Secretary of State John Kerry is meeting Gulf foreign ministers Monday to provide assurances that the U.S. commitment to the oil-rich region isn’t wavering after last month’s landmark nuclear agreement with Iran.
The region is confronting unprecedented “circumstances and challenges,” Qatar’s Foreign Minister Khalid Al-Attiyah said in Doha, the country’s capital, before the talks with Kerry. “We are aiming to achieve security and peace and stability with the help of the U.S.”
The nuclear pact Iran reached with world powers in Vienna has rattled Gulf countries skeptical about rival Iran’s atomic and regional ambitions. They worry that Iran will use the agreement to deepen its involvement in Arab affairs as sanctions are lifted and its economy and revenue expand.
Seeking to ease those concerns, Iranian Foreign Minister Mohammad Javad Zarif on Monday called for regional dialogue to resolve neighborhood conflicts in Yemen and Syria. Writing in Lebanon’s Assafir newspaper, Zarif said his planned visits to Kuwait, Qatar and Iraq were evidence of his country’s commitment to establishing good ties with its neighbors.
Saudi Arabia and Iran have been on opposite sides of the conflict in Syria, where the kingdom supports mainly Sunni rebels trying to oust Iran-backed President Bashar al-Assad. Saudi Arabia has been bombing Yemen since March in a bid to reinstate President Abdurabuh Mansur Hadi, whose administration was ousted by Shiite Houthi rebels with links to Iran.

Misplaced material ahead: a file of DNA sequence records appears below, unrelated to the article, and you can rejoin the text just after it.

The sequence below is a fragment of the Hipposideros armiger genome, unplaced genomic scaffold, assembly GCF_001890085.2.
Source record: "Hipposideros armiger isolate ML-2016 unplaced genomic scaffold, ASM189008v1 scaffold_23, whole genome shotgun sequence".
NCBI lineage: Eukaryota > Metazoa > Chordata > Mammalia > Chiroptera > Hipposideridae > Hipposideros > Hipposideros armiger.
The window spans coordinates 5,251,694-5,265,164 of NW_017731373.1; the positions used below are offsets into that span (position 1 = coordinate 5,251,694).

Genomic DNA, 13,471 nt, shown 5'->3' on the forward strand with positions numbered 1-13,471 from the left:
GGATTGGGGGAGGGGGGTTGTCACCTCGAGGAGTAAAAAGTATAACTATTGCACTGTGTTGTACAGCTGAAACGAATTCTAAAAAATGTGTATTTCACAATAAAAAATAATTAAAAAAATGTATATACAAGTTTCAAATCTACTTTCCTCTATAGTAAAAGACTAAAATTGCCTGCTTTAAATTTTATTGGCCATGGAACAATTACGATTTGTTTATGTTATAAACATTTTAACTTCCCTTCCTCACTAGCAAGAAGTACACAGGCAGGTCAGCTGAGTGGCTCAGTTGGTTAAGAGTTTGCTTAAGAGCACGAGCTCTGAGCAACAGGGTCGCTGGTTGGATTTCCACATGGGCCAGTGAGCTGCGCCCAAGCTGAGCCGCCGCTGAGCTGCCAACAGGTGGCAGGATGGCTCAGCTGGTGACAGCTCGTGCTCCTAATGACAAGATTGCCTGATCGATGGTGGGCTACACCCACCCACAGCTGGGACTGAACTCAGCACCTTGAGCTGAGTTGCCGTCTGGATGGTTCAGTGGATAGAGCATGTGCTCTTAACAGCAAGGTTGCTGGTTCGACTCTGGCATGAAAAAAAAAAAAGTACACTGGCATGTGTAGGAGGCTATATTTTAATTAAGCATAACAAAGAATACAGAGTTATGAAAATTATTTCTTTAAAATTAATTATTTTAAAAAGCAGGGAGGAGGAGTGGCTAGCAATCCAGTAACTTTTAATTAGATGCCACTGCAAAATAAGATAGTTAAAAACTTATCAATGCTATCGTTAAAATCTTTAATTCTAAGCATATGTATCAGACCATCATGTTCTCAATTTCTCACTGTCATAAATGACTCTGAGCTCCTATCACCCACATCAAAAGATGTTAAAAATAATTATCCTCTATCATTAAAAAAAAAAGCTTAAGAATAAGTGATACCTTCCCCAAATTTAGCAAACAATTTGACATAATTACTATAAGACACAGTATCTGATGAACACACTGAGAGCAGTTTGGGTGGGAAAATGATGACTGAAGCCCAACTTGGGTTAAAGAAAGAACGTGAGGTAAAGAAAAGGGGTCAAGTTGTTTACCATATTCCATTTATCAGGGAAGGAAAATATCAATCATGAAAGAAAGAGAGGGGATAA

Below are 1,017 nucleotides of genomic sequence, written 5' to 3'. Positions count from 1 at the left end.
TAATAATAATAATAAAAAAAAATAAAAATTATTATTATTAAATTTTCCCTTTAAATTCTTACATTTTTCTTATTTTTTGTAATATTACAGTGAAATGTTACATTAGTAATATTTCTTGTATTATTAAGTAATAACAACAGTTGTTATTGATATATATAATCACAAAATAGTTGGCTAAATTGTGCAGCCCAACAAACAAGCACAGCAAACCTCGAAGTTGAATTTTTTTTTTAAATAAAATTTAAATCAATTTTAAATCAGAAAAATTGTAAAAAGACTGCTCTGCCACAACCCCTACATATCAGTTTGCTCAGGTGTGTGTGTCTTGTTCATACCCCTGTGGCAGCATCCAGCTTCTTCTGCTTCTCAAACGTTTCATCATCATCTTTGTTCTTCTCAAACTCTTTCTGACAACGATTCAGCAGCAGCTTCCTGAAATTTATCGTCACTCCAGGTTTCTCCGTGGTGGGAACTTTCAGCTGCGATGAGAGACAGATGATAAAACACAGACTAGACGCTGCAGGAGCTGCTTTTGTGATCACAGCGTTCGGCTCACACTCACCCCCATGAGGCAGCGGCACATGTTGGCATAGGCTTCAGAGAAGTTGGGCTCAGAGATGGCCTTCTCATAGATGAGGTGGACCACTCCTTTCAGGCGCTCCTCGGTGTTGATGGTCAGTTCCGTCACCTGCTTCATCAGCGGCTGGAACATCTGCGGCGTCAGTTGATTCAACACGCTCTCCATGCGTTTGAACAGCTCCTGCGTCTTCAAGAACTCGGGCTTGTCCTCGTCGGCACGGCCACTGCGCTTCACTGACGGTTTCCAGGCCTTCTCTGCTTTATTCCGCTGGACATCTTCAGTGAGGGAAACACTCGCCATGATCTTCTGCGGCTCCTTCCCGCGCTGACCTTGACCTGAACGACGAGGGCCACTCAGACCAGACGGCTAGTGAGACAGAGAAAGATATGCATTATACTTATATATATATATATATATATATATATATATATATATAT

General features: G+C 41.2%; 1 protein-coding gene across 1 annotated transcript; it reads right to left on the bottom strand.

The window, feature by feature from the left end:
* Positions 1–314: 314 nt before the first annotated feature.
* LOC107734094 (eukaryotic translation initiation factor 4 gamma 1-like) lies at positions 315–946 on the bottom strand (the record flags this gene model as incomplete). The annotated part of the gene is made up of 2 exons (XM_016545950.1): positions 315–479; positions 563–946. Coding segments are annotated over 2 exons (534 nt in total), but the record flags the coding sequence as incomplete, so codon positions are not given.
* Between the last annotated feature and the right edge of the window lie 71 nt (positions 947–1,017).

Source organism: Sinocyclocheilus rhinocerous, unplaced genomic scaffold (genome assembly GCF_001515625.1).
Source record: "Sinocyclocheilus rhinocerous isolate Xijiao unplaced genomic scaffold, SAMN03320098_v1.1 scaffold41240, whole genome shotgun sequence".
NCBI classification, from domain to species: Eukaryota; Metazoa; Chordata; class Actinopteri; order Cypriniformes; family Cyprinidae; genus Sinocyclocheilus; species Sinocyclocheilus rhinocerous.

Gulf states want to know what the U.S. is going to do about what they see as “Iranian encroachment” in the region, Muath Al Wari, a former analyst on the United Arab Emirates’ Supreme National Security Council who is now at the Center for American Progress in Washington, said last week.
Kerry, who weathered often-hostile questioning on Capitol Hill last week over the Iran deal, told U.S. lawmakers he would discuss with Gulf allies “very specific steps” to provide “pushback” against Iranian activities that fuel regional turmoil and support terrorist groups.
Those would include special forces training, efforts to counter terrorist and insurgent groups, and disruption of their funding, he said.
Even qualified support from the Gulf allies would help Kerry and President Barack Obama counter one argument advanced by critics, which is the Iran deal must be bad because it is opposed by both Arab states and Israel, nations that agree on little else.
Kerry also stepped up his efforts to draw Russia away from its support for the Assad regime in Syria. He held a three-way meeting with Foreign Minister Adel al-Jubeir of Saudi Arabia, the oil power which backs Syrian rebel forces, and Russian Foreign Minister Sergei Lavrov.